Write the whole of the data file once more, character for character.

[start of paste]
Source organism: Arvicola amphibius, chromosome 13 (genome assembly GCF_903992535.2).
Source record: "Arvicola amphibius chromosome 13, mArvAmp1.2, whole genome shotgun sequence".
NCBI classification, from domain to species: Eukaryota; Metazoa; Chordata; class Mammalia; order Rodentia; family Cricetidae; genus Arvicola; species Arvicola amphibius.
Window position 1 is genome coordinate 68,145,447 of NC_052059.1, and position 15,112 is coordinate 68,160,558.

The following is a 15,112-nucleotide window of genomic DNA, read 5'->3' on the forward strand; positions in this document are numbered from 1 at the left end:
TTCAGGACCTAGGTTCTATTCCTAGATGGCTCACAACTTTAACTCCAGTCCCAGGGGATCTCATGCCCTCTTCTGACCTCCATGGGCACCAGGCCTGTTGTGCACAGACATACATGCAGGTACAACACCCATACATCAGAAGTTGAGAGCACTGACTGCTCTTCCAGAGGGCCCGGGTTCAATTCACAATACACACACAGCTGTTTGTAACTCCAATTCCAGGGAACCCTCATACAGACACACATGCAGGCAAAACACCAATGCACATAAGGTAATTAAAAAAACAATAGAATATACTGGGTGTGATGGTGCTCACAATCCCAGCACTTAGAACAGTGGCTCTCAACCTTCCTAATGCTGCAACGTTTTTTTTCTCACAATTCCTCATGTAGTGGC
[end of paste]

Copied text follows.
Source organism: Arvicola amphibius, chromosome 13 (genome assembly GCF_903992535.2).
Source record: "Arvicola amphibius chromosome 13, mArvAmp1.2, whole genome shotgun sequence".
NCBI classification, from domain to species: Eukaryota; Metazoa; Chordata; class Mammalia; order Rodentia; family Cricetidae; genus Arvicola; species Arvicola amphibius.
Window position 1 is genome coordinate 68,145,447 of NC_052059.1, and position 15,112 is coordinate 68,160,558.

The following is a 15,112-nucleotide window of genomic DNA, read 5'->3' on the forward strand; positions in this document are numbered from 1 at the left end:
TTCAGGACCTAGGTTCTATTCCTAGATGGCTCACAACTTTAACTCCAGTCCCAGGGGATCTCATGCCCTCTTCTGACCTCCATGGGCACCAGGCCTGTTGTGCACAGACATACATGCAGGTACAACACCCATACATCAGAAGTTGAGAGCACTGACTGCTCTTCCAGAGGGCCCGGGTTCAATTCACAATACACACACAGCTGTTTGTAACTCCAATTCCAGGGAACCCTCATACAGACACACATGCAGGCAAAACACCAATGCACATAAGGTAATTAAAAAAACAATAGAATATACTGGGTGTGATGGTGCTCACAATCCCAGCACTTAGAACAGTGGCTCTCAACCTTCCTAATGCTGCAACGTTTTTTTTCTCACAATTCCTCATGTAGTGGC